Our pets are beloved members of our family, and a serious commitment and responsibility for those who keep them. Pets and wildlife are safer when precautions are taken such as keeping small pets like cats indoors full time, feeding pets indoors and securing feed and trash, and being situationally aware when walking dogs.
Outdoor cats are not only at risk from predators, domestic animals, and diseases, but also severely threaten wildlife. The best place for cats is indoors, in a house or enclosed barn. Outdoor cats are at risk of predation, parasites, disease, vehicle strikes, and other hazards, as well as the severe damage they cause to the natural environment. If your cat does go out, always bring them indoors from dusk to dawn. Mountain lions do sometimes prey on domestic cats, and while a mountain lion can be present at any time, they are most active at dusk and dawn. Consider a fully enclosed “catio” for daytime outdoor access.
While large dogs may deter mountain lions and other wildlife from coming near your property, small dogs are at risk pf predation and in the unfortunate circumstance where a large dog does directly confront a native carnivore, they can be injured or killed. Dogs should be kept inside overnight and accompanied outside on a leash for any late night or early morning bathroom outings. If you’re walking a dog at night or in the early morning, turn on outdoor lights, and/or use a flashlight. Some pet owners are using light-up collars or clip-on collar lights, which may be effective for keeping track of your pet and deterring predators. Carrying a small, inexpensive air horn can be very effective at scaring away any wildlife or feral dogs you may encounter walking your dog at night or in the early morning. NEVER let your dog chase wildlife like deer, and obey all leash laws on hiking trails. Mountain lions are cautious animals and it’s perfectly possible to safely keep dogs in mountain lion territory, but situational awareness is important to protect wildlife and pet dogs.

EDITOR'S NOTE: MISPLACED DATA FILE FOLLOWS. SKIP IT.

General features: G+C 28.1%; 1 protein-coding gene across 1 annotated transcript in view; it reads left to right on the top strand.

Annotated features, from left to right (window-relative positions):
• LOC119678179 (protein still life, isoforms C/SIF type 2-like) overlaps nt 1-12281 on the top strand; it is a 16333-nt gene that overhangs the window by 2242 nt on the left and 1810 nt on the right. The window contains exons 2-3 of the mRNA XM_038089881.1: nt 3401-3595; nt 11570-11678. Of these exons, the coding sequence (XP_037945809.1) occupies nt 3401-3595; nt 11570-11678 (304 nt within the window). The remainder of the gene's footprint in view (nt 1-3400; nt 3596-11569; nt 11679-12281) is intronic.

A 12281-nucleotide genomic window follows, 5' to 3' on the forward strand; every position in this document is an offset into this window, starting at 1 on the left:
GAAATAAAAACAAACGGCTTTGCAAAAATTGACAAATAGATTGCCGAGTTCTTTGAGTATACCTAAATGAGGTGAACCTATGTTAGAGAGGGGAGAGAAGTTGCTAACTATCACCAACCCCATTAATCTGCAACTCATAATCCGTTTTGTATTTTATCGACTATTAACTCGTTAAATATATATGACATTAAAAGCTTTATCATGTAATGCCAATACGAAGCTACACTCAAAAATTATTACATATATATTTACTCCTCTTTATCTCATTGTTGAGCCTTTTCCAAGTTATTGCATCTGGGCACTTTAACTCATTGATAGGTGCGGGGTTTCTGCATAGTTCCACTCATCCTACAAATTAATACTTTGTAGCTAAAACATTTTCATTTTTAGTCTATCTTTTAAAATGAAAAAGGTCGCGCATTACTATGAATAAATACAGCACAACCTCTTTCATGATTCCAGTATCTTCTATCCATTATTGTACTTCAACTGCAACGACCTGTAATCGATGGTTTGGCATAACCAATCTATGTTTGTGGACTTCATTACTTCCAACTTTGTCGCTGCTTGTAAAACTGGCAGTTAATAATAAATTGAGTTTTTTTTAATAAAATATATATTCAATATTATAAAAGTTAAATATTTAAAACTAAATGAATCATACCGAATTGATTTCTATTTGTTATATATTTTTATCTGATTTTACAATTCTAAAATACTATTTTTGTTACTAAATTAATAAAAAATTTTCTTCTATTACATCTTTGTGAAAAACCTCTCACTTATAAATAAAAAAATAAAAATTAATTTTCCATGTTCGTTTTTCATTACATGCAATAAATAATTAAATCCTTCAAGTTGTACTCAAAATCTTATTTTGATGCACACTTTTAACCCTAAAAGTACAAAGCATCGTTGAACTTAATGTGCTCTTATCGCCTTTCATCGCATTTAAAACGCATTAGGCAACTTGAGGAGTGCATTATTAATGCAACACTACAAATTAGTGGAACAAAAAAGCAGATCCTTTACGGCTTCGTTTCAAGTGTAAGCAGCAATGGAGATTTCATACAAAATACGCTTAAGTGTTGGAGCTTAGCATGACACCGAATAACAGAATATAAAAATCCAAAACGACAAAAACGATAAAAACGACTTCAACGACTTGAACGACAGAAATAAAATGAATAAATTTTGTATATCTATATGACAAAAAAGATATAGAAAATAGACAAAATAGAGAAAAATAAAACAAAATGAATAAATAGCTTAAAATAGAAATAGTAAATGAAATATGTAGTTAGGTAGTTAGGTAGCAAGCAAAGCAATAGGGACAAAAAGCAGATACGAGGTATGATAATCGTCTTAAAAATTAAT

Native animals should not rely on scavenging from humans to survive. Scavenging small animals like raccoons, possums, skunks and deer may attract predators who would naturally hunt them. The best thing we can do to be good neighbors to wildlife is to limit their proximity to humans and not interfere with them in their habitat. Keeping compost and garbage secure, keeping pet and livestock feed cleaned up, and limiting brush directly around your home helps establish these boundaries. Deer are the main prey of mountain lions, so do not feed deer in your yard, and do not encourage them to hang out close to your home. If you have a lot of deer in your area, and happen to glimpse a mountain lion, it is not an emergency, it just means that you live in a functioning ecosystem. It also makes you very lucky- many who spend most of their time in the field have still never seen these elusive cats!